As discussed, one way a credit union can run afoul of the ADA is by not taking the steps in regulations that address when "auxiliary aids and services" may be necessary to meet objectives like effective communication with individuals with disabilities." Under the current rule, website accessibility is not specifically addressed, but even the existing regulatory language is quite broad. In 2010, the DOJ issued an advanced notice of proposed rulemaking aimed at starting the process for adopting formal standards for website accessibility. While acknowledging that neither the Act nor existing regulations "specifically address access to websites," the DOJ indicated its position that the ADA is broad enough to apply to websites.
After collecting information in 2010, the DOJ did not take further rulemaking action that would impose a clear standard for credit unions to follow with regard to website accessibility for persons with disabilities. While this initiative remained on the DOJ's radar for several years, the agency did not publish a rule – but it did pursue enforcement actions against public accommodations whose websites were not accessible to persons with disabilities.
DOJ Enforcement Efforts.
Throughout the past several years, the DOJ has intervened in private lawsuits on the issue of website accessibility, taking the same position set forth in the 2010 ANPR – the ADA is broad enough to apply to the websites of public accommodations like credit unions. For example, on May 31, 2011, the DOJ entered into a settlement agreement with Wells Fargo, indicating that discrimination includes the failure to "provid[e] a website that is accessible to individuals with disabilities, including blind individuals who use screen readers to access web content that is visual and providing captions for deaf individuals…" While Wells Fargo committed to making its website more accessible as part of the settlement, the DOJ did not require specific standards to be followed.
In later cases, such as a consent decree with H&R Block in 2014, the DOJ went a bit further than in the Wells Fargo case and actually required H&R Block to commit to following a specific standard in making its website accessible that is known as the Web Content Accessibility Guidelines 2.0 Level A and AA. These are voluntary standards with a dozen separate components. Interestingly, the DOJ required H&R Block to make not only its website accessible, but its mobile applications as well. Despite not adopting a formal website accessibility standard, the DOJ continued requiring this standard in its enforcement actions. The DOJ also continued to involve itself in private lawsuits. Other more recent examples include:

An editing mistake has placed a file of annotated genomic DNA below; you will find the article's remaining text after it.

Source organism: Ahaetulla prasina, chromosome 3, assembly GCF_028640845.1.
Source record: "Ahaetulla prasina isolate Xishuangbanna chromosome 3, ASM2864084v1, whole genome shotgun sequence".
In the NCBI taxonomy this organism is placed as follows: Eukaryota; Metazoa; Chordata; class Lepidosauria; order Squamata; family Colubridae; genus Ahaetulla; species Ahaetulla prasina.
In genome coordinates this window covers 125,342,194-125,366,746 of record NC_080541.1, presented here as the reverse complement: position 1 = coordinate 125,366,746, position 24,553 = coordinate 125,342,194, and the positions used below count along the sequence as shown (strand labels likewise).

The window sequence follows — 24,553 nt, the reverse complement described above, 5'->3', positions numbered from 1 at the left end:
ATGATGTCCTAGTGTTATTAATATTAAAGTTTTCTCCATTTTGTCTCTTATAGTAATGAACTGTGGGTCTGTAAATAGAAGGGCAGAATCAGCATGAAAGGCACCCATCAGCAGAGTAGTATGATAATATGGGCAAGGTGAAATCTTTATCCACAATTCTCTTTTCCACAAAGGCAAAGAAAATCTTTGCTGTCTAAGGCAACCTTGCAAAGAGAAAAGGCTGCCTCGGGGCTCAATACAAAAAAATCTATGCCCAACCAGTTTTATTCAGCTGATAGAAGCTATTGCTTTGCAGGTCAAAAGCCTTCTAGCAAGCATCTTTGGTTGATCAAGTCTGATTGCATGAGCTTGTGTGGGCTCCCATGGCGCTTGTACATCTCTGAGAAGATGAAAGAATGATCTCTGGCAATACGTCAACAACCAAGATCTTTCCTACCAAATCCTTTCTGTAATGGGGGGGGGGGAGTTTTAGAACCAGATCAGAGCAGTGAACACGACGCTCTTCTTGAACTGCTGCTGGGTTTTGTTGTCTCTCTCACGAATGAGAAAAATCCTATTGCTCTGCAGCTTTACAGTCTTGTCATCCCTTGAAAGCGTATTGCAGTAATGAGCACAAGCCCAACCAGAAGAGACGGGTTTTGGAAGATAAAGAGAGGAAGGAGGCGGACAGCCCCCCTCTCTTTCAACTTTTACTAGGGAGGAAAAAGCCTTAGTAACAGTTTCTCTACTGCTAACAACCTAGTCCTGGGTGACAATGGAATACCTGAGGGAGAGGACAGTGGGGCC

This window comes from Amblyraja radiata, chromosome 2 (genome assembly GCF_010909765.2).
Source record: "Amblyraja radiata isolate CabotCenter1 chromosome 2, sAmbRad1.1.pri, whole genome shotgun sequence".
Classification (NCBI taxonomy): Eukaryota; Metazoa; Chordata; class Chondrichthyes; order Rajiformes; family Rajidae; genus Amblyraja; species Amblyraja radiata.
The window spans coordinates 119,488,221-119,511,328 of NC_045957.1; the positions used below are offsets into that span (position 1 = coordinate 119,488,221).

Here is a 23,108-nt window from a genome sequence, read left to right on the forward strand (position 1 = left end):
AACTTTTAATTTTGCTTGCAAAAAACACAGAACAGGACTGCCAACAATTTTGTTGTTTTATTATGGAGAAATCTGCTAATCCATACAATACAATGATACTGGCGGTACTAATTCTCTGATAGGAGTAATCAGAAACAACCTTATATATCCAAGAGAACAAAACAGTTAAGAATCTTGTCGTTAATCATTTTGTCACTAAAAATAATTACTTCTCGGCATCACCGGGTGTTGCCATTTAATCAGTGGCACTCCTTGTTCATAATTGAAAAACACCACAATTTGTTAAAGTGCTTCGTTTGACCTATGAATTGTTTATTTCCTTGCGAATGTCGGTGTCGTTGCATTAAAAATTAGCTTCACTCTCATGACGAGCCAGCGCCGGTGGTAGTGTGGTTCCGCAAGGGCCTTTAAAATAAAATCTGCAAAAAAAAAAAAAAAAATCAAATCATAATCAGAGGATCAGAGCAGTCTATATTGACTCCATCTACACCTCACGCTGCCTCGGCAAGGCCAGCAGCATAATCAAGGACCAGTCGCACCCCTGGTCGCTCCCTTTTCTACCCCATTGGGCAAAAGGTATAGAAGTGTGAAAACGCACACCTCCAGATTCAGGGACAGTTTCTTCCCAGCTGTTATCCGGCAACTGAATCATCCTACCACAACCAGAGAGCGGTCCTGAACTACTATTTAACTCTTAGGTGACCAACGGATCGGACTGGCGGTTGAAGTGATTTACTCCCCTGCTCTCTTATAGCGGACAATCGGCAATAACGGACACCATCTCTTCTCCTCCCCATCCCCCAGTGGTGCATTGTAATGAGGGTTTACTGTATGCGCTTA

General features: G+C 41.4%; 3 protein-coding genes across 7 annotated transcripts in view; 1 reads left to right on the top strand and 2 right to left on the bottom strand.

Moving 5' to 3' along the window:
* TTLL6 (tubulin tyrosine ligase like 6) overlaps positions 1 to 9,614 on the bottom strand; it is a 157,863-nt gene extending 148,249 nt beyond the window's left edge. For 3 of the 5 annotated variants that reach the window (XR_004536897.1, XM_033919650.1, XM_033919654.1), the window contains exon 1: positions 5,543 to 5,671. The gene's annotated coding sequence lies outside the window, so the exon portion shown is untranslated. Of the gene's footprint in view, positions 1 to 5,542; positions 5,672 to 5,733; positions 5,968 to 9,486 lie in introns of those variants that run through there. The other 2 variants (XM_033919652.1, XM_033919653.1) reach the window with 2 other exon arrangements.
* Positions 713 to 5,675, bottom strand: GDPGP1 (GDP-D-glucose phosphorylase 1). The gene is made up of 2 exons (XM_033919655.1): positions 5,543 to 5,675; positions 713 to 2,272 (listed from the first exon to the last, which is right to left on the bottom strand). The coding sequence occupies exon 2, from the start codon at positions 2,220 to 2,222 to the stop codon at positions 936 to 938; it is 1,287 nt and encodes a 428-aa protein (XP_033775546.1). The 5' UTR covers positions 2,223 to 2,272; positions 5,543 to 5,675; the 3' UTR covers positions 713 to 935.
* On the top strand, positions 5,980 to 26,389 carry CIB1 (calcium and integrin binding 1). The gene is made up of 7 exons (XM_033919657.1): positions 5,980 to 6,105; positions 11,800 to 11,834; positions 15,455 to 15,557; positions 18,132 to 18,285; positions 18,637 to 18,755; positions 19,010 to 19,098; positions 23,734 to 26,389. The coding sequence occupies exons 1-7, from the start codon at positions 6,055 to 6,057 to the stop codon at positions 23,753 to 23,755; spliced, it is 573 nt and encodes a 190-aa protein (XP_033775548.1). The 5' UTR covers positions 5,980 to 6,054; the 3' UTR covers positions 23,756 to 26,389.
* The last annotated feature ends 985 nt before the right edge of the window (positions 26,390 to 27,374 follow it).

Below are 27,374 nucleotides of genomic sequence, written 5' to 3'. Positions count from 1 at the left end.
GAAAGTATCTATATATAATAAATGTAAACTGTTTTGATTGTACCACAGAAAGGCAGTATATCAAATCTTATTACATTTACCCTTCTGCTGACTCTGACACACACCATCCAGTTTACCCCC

However, the DOJ is now operating with a new Attorney General, so it is unclear whether this kind of ADA enforcement activity will remain a priority under the current administration.
DOJ Rulemaking and Enforcement – Looking Forward.
After several years with little activity on the 2010 ANPR on website accessibility, the DOJ indicated in its fall 2015 statement of regulatory priorities that formal rulemaking that would impact credit unions would be delayed until at least 2018. This timeframe was then further delayed when the DOJ withdrew a related rule on April 29, 2016. However, it is not clear what the DOJ's priorities will be under a new administration – previous efforts made under the Obama administration may stall under the Trump administration. This is in part due to an executive order which calls, in part, for the elimination of two regulations for every new regulation issued. Given the uncertainty of the rulemaking process and future DOJ enforcement action, parties seeking widespread website accessibility may increasingly pursue private litigation as a course of action.
So far, the DOJ has only telegraphed its position on website accessibility for public accommodations in enforcement actions and proposals. The ADA does not directly address websites and no implementing regulations specifically addressing websites are in place. At this point in time, a credit union must make its own risk-based decisions with regard to website accessibility. Overall, a credit union may need to consult with its local counsel to discuss the trends in jurisdictions where it operates relating to potential demand letters and lawsuit activities. Some credit unions may also consider adopting accessibility measures based on the potential risk – which, in addition to litigation risk, can include reputation risk. There are consultants that work to make websites accessible for persons with disabilities and perform ongoing work for changes in content over time which comes with various upfront and continuing expenses.
Article originally appeared in NAFCU's March 2017 Compliance Monitor.